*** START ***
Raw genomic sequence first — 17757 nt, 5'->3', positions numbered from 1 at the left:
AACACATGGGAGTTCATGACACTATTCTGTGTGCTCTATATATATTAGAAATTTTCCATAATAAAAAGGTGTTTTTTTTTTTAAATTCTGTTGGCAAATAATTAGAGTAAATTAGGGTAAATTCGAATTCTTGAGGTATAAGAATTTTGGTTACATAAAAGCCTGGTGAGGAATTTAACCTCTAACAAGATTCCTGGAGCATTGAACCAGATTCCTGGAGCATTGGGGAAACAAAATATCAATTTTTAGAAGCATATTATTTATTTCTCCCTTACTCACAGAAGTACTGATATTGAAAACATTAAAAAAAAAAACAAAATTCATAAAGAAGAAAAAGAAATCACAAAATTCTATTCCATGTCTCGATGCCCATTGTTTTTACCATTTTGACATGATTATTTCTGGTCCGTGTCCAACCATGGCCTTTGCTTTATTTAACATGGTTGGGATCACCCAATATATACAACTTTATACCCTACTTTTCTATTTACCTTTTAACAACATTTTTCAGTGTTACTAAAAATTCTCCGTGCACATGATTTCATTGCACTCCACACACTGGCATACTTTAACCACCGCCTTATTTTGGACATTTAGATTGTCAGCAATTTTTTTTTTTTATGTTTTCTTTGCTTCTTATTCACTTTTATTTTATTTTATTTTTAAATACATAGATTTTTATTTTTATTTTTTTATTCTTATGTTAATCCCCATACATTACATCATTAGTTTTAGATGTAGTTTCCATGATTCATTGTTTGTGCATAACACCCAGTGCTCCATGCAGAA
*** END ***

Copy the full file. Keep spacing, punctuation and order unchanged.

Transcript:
Raw genomic sequence first — 17757 nt, 5'->3', positions numbered from 1 at the left:
AACACATGGGAGTTCATGACACTATTCTGTGTGCTCTATATATATTAGAAATTTTCCATAATAAAAAGGTGTTTTTTTTTTTAAATTCTGTTGGCAAATAATTAGAGTAAATTAGGGTAAATTCGAATTCTTGAGGTATAAGAATTTTGGTTACATAAAAGCCTGGTGAGGAATTTAACCTCTAACAAGATTCCTGGAGCATTGAACCAGATTCCTGGAGCATTGGGGAAACAAAATATCAATTTTTAGAAGCATATTATTTATTTCTCCCTTACTCACAGAAGTACTGATATTGAAAACATTAAAAAAAAAAACAAAATTCATAAAGAAGAAAAAGAAATCACAAAATTCTATTCCATGTCTCGATGCCCATTGTTTTTACCATTTTGACATGATTATTTCTGGTCCGTGTCCAACCATGGCCTTTGCTTTATTTAACATGGTTGGGATCACCCAATATATACAACTTTATACCCTACTTTTCTATTTACCTTTTAACAACATTTTTCAGTGTTACTAAAAATTCTCCGTGCACATGATTTCATTGCACTCCACACACTGGCATACTTTAACCACCGCCTTATTTTGGACATTTAGATTGTCAGCAATTTTTTTTTTTTATGTTTTCTTTGCTTCTTATTCACTTTTATTTTATTTTATTTTTAAATACATAGATTTTTATTTTTATTTTTTTATTCTTATGTTAATCCCCATACATTACATCATTAGTTTTAGATGTAGTTTCCATGATTCATTGTTTGTGCATAACACCCAGTGCTCCATGCAGAA